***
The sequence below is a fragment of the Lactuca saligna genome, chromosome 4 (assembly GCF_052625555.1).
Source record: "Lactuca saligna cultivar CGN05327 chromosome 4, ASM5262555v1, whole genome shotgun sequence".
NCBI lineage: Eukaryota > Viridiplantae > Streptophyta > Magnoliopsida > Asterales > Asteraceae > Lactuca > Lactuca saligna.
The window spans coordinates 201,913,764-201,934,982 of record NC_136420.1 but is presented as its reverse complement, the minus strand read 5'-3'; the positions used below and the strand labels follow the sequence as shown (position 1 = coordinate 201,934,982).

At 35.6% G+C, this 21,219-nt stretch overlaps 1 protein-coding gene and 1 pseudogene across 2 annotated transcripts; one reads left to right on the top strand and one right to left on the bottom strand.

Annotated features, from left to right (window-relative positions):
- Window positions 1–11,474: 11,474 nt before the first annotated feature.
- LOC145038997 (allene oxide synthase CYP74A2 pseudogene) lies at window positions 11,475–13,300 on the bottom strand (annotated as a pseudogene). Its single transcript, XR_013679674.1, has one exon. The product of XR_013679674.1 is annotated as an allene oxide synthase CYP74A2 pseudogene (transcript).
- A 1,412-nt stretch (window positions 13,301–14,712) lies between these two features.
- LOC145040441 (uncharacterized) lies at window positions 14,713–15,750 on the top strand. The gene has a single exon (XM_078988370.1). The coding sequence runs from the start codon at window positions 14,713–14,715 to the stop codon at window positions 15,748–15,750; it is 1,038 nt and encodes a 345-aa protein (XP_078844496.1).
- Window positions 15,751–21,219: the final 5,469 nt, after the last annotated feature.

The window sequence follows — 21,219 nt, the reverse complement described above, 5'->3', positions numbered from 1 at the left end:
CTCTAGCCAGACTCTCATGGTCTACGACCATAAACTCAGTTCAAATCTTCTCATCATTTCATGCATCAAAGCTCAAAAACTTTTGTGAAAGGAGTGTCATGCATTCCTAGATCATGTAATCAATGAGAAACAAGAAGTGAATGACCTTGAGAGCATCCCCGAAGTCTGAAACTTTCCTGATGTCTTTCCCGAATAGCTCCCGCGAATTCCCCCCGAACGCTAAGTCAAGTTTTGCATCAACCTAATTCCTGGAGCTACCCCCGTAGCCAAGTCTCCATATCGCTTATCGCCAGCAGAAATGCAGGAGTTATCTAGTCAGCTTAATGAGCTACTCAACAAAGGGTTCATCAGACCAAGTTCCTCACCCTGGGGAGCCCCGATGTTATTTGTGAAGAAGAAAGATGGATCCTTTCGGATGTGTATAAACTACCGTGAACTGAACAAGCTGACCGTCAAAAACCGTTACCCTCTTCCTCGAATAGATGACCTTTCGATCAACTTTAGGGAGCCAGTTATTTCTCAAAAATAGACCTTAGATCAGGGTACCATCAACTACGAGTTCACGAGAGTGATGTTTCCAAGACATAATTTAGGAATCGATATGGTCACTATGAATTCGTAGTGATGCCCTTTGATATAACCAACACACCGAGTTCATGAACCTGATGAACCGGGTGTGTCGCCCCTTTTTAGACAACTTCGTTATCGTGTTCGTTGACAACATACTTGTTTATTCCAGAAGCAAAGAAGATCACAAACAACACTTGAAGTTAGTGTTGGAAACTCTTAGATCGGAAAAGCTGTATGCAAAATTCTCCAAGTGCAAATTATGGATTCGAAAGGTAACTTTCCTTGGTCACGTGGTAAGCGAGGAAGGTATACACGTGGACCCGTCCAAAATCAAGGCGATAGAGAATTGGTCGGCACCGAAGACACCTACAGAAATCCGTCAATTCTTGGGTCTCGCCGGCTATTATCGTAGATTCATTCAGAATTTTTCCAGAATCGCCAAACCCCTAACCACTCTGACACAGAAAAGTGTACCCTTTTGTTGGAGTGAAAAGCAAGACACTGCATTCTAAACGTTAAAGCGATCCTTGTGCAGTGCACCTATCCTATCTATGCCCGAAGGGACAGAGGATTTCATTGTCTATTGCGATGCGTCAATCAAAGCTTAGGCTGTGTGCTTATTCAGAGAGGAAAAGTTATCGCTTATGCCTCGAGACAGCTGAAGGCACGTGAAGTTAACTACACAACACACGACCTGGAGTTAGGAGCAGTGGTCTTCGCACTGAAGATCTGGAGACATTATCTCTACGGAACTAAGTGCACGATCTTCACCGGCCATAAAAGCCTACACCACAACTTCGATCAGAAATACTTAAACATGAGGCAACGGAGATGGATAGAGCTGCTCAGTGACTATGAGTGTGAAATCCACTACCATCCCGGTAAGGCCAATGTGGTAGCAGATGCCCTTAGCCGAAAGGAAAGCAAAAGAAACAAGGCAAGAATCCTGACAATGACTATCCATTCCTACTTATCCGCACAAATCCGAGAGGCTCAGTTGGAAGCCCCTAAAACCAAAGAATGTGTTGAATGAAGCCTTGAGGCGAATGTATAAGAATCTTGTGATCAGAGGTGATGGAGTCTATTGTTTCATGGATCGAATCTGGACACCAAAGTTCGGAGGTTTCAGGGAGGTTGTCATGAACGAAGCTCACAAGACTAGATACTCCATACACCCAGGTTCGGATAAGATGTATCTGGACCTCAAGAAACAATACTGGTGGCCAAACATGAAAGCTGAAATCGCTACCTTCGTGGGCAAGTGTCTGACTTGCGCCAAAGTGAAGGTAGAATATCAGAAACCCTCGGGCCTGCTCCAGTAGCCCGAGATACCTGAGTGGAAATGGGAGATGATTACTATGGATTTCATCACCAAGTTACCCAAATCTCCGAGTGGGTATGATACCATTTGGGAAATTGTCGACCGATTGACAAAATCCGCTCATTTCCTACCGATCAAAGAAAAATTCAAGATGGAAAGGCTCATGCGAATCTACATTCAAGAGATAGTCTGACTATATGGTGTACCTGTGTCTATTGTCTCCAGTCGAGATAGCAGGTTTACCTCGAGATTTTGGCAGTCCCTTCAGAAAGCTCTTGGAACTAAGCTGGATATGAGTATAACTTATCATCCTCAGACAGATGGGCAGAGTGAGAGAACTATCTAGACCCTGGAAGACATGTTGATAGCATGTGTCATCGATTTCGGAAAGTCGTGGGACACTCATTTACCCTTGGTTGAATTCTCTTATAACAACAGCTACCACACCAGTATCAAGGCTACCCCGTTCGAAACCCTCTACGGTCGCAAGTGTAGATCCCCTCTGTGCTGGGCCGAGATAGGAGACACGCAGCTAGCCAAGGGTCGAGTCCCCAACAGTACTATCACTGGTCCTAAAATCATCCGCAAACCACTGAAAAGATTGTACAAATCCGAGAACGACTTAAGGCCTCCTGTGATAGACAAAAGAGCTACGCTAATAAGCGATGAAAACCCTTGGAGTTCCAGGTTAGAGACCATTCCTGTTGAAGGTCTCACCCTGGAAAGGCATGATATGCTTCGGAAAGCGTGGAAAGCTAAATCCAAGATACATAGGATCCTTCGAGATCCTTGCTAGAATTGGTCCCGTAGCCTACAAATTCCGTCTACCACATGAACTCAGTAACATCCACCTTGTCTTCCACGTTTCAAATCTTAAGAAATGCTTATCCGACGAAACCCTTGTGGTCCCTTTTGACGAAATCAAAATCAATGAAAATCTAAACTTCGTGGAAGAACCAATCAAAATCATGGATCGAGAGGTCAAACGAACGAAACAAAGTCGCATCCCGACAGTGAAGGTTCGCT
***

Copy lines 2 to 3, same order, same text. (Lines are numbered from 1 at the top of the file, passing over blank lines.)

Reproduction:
Source record: "Lactuca saligna cultivar CGN05327 chromosome 4, ASM5262555v1, whole genome shotgun sequence".
NCBI lineage: Eukaryota > Viridiplantae > Streptophyta > Magnoliopsida > Asterales > Asteraceae > Lactuca > Lactuca saligna.